As my side-effects multiply, the proliferation of prescribed medicines is remarkable. 
During cycle two (of which I have reached day 19 of 21) I had a perpetual runny nose, and I felt washed out more of the time. As in cycle 1, I was prescribed antibiotics for a week. At about 7 days, I developed a couple of sore patches on and inside my lip. One of them was simply caused by my accidentally biting myself while enjoying a delicious meal provided by a kind neighbour. They were the sort of sore patches that I'd normally expect to heal up and go away, but they stayed and grew and became steadily more painful. So, last week, I went to my GP, who prescribed mouthwash 2 and goop 1, and who encouraged me to phone the hospital; the hospital said "come on in", so, after a lovely bike ride, I spent most of the next day waiting to be seen, and then was given mouthwash number 3 and a new antiviral medicine and was advised to use goop number 2. The antiviral thing is five tablets per day, on top of the 8 tablets per day of capecitabine (cytotoxin), 4 tablets per day of omeprazole (to reduce stomach acidity), and 2 iron pills per day (to reverse my anaemia).   
The viral infections have been making me feel quite glum - aching teeth, sore ulcers both keeping me awake at night; ulcers sometimes very painful while eating; general grottiness.  
Today I went in to the hospital for my end-of-cycle check-up and told them how I was feeling. The doctor prescribed mouthwash number 4 (to replace mouthwash 3) and mouth-spray number 1, and put me on a new course of antibiotics (2 pills per day). He also recommended using over-the-counter goop number 3. And told me to stop taking the chemotherapy pills for a few days, to give me a chance to recover.  (Hurray!) 
It turns out my neutrophil count has dropped in the last 12 days to 0.48 billion per litre. (Normal range is 2-7.5 billion per litre.) So I'm especially vulnerable to infection, and my next chemo cycle is being postponed a week, because of both the neutropenia and the slow-to-heal mouth ulcers.  I've been told if I have any signs of having a temperature, I should not even wait to phone the emergency number, I should just go straight to the hospital as quick as possible.  

To cheer myself up, I aim to read a Lord Peter Wimsey novel. 

Sunday, September 13, 2015

What do you tell the children?

This is my second post about life with stomach cancer and palliative chemotherapy. I wrote my first post on day 15 of the first 21-day cycle of chemotherapy, and now here we are on day 11 of the second cycle.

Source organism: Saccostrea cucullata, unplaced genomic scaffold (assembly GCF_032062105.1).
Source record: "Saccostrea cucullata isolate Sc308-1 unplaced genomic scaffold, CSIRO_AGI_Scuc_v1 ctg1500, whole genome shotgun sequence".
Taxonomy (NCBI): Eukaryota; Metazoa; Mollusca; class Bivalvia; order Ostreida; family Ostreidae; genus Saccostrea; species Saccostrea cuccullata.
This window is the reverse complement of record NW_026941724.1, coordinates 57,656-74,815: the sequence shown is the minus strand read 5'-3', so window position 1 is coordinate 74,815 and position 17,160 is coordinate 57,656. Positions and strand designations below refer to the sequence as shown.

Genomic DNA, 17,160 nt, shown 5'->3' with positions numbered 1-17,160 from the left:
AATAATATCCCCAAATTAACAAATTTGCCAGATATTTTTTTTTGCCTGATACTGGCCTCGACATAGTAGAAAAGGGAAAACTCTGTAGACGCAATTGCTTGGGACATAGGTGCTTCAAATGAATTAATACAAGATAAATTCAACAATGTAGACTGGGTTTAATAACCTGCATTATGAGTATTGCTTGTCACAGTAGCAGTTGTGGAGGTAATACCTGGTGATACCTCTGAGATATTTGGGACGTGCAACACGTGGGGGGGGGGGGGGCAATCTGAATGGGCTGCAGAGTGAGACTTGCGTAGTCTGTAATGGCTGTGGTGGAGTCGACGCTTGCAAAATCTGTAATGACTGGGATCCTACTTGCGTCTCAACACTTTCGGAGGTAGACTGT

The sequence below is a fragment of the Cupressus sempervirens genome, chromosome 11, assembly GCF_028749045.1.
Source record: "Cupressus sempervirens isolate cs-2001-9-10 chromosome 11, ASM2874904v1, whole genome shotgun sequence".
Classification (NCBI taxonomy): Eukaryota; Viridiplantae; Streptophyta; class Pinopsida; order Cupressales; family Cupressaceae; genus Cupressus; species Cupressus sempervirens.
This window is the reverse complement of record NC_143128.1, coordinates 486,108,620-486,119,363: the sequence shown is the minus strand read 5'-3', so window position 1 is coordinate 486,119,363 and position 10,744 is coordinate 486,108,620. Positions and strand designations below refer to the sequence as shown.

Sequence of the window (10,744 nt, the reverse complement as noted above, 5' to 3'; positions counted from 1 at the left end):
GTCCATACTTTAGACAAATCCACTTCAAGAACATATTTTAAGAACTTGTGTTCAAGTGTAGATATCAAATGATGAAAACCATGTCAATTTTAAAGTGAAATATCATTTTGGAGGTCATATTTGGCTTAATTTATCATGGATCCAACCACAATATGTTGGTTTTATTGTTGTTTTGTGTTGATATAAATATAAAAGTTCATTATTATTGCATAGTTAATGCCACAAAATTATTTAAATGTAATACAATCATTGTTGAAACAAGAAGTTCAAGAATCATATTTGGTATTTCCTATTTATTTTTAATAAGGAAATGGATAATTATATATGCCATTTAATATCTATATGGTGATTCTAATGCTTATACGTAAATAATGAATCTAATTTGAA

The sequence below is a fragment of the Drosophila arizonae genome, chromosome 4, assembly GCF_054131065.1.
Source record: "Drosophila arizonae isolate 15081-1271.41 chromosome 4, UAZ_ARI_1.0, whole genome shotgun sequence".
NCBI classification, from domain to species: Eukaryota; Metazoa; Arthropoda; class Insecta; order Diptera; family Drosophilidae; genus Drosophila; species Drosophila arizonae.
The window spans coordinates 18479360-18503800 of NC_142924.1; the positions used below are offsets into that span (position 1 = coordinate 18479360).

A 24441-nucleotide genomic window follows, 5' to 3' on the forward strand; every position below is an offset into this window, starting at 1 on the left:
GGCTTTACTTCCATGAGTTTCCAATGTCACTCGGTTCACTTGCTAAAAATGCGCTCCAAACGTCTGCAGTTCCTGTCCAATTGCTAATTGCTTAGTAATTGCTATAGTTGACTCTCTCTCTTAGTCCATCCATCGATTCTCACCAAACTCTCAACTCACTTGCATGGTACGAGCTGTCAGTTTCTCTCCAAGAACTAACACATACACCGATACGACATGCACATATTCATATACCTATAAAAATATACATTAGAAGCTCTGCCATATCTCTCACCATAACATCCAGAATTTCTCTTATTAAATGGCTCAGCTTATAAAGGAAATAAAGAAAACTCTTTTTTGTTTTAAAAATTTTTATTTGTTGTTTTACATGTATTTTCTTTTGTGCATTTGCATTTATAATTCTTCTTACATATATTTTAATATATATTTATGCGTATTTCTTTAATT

Chapter 8 - What do we tell the children?  

What do we tell the children?  Eriska's only 1, so the main things we say to her, the human vacuum cleaner, are along the lines of "please spit that out". "Daddy's prognosis" is not yet in her vocabulary. Torrin, however, is 4, and understands "ill"; and just a few days ago, indeed, he was talking about how when an insect "got killed", he and his friend might bury it in the ground and write on a sign above the insect an explanation of "how the insect got killed". (It wasn't clear what cause of death was in Torrin's mind, but I think it's not out of the question that human agency might have played a part.)
I'm always keen on openness and honesty, and I am hoping that normalising what is going on will help make it less painful and difficult. But I don't think that our 4-year-old really understands time, weeks, months, years, or the future. Going to the new school on "Monday" is a difficult concept, unless Monday is tomorrow (which it now is), in which case I think we can just about communicate it. Anything that is not today or tomorrow is, I think, incomprehensible. So we don't think it would be wise to say "the doctors say Daddy's likely to die in a year or two". We also felt worried about mentioning the notion that what's wrong is "in Daddy's tummy" lest other people's tummy-aches become a source of anxiety. (Nevertheless, we told Torrin where the doctors were looking with their camera when I had the laparoscopy, and showed him the three scars after the operation.)
Some lovely friends gave us some straightforward advice about what to say, and we have taken it: we simply say "Daddy is ill, and the doctors are giving him medicine to try to make him feel better."
Girton playground - photo by Torrin G MacKay